MAS
General Meeting

Topic : Infrared Observations with the Spitzer Space Telescope
Speaker: R.D. Gehrz : Member Spitzer Science Working Group (SWG)
& Professor, Interim Chair Astronomy U of MN

Science Museum of MN
Second level classroom area. St Paul, MN

Images shot on June 7th, 2007.
Shot with a Nikon D40

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Thursday June 7th,2007

MAS
SMM
MAS
Setting up
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MAS attendees
MAS
Tonight's Program
MAS
R.D. Gehrz
MAS
MAS attendees
MAS
MAS attendees
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MAS attendees
MAS
Summary
MAS
R.D. Gehrz
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R.D. Gehrz
MAS
R.D. Gehrz
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Cherry Grove Update
MAS
CG Update
MAS
Cherry Grove improvements
MAS
Q&A with MAS attendees
MAS
MAS attendees
MAS
MAS attendees

Next Meeting

The June meeting of the MAS will be held at the Science Museum of Minnesota on Thursday June 7th from 7:00 pm until 9:00 pm. The meeting will be held in the second level classroom area.

The general meeting of MAS will feature Infrared Observations with the Spitzer Space Telescope
Speaker: R.D. Gehrz : Member Spitzer Science Working Group (SWG)
Robert D. Gehrz was born in Evanston, Illinois and grew up in St. Paul, MN where he graduated from Central High School in 1963.

He received a BA in Physics from the University of Minnesota in 1967 and a PhD in Physics from the University of Minnesota in 1971. From 1972 until 1985, Gehrz was on the faculty of the Department of Physics and Astronomy of the University of Wyoming where, in collaboration with John A. Hackwell, he built the Wyoming Infrared Observatory Wyoming Infrared Observatory. The 2.34-meter Wyoming Infrared Telescope, funded jointly by the State of Wyoming and The National Science Foundation, was the largest IR telescope in the world at the time of its completion in 1977.

Since 1985, Gehrz has been a Professor of Physics and Astronomy, Director of the Observatories at the University of Minnesota and a frequent guest observer at ground based and space based observatories world-wide. In addition to conducting an extensive research effort in ground based infrared astronomical observations and instrumentation development, Gehrz is a member of the Science Working Group SWG for NASA's Spitzer Space Telescope with Facility Scientist responsibilities for the Cryogenic Telescope Assembly (CTA). His space infrared astronomy research has included programs conducted with the (International Ultraviolet Explorer (IUE), the Kuiper Airborne Observatory (KAO), the European Space Agency's Infrared Space Observatory (ISO), Hubble Space Telescope (HST) and the new Chandra X-ray Observatory.

He was elected a Fellow of the Explorers Club in 1979, a Fellow of the American Association for the Advancement of Science in 1995, and a Fellow of the American Physical Society in 2004. He was Chairman and member of the Board of the International Gemini Project during 1996- 1999 and was President of the American Astronomical Society during 1999-2000. During 2001, he served as a member of the Committee on the Organization and Management of Research in Astronomy and Astrophysics (COMRAA). Gehrz is a past chair and member of the NSF/NASA Astronomy and Astrophysics Advisory Committee (AAAC). He currently serves as a member of the NASA James Webb Space Telescope (JWST) Product Integrity Team (PIT) that reviews the optical telescope assembly. .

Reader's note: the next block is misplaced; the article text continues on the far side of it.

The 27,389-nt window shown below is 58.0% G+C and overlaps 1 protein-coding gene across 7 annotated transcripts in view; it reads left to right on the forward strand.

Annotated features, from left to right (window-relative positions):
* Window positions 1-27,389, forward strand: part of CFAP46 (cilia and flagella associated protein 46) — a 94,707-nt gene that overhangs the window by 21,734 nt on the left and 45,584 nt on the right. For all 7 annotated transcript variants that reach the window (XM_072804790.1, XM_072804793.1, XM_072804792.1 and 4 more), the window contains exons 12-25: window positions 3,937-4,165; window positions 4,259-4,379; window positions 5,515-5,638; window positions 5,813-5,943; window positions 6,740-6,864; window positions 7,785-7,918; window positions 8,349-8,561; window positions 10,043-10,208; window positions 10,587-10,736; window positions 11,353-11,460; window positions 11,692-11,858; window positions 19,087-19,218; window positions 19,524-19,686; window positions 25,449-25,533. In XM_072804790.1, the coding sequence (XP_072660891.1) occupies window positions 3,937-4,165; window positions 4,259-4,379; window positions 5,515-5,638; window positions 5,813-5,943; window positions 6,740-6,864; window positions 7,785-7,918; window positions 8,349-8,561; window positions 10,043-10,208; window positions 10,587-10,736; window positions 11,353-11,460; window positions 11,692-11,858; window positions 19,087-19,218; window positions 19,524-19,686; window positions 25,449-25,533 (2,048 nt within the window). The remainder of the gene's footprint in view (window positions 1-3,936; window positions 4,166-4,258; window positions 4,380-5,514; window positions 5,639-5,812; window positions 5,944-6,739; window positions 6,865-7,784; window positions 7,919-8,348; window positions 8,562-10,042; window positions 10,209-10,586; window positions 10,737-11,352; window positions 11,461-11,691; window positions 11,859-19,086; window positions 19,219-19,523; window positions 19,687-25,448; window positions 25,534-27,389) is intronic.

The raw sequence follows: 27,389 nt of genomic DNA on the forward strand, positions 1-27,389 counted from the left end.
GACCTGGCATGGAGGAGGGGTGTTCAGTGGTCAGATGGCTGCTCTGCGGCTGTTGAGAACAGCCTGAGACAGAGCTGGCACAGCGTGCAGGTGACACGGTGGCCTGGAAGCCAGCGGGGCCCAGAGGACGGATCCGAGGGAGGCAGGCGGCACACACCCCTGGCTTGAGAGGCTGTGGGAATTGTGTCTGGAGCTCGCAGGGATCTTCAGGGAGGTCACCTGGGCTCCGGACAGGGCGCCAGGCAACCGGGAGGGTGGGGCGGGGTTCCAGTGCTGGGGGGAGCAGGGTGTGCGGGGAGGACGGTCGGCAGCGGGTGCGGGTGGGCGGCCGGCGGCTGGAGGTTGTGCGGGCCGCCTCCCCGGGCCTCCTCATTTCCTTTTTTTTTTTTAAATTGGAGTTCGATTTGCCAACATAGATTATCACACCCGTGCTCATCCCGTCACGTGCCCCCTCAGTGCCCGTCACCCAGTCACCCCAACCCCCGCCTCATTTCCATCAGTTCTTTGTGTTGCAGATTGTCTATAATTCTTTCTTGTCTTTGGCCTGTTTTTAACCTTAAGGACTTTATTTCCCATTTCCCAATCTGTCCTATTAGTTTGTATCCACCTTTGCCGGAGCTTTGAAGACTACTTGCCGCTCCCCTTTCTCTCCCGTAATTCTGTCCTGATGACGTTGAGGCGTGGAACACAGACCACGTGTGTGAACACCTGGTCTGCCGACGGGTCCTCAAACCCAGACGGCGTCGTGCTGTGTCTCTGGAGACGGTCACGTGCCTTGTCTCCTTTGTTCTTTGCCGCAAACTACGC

The Spitzer Space Telescope (formerly SIRTF, the Space Infrared Telescope Facility) was launched into space by a Delta rocket from Cape Canaveral, Florida on 25 August 2003. During its mission, Spitzer will obtain images and spectra by detecting the infrared energy, or heat, radiated by objects in space between wavelengths of 3 and 180 microns (1 micron is one-millionth of a meter). Most of this infrared radiation is blocked by the Earth's atmosphere and cannot be observed from the ground.

Consisting of a 0.85-meter telescope and three cryogenically-cooled science instruments, Spitzer is the largest infrared telescope ever launched into space. Its highly sensitive instruments give us a unique view of the Universe and allow us to peer into regions of space which are hidden from optical telescopes. Many areas of space are filled with vast, dense clouds of gas and dust which block our view. Infrared light, however can penetrate these clouds, allowing us to peer into regions of star formation, the centers of galaxies, and into newly forming planetary systems. Infrared also brings us information about the cooler objects in space, such as smaller stars which are too dim to be detected by their visible light, extrasolar planets, and giant molecular clouds. Also, many molecules in space, including organic molecules, have their unique signatures in the infrared.


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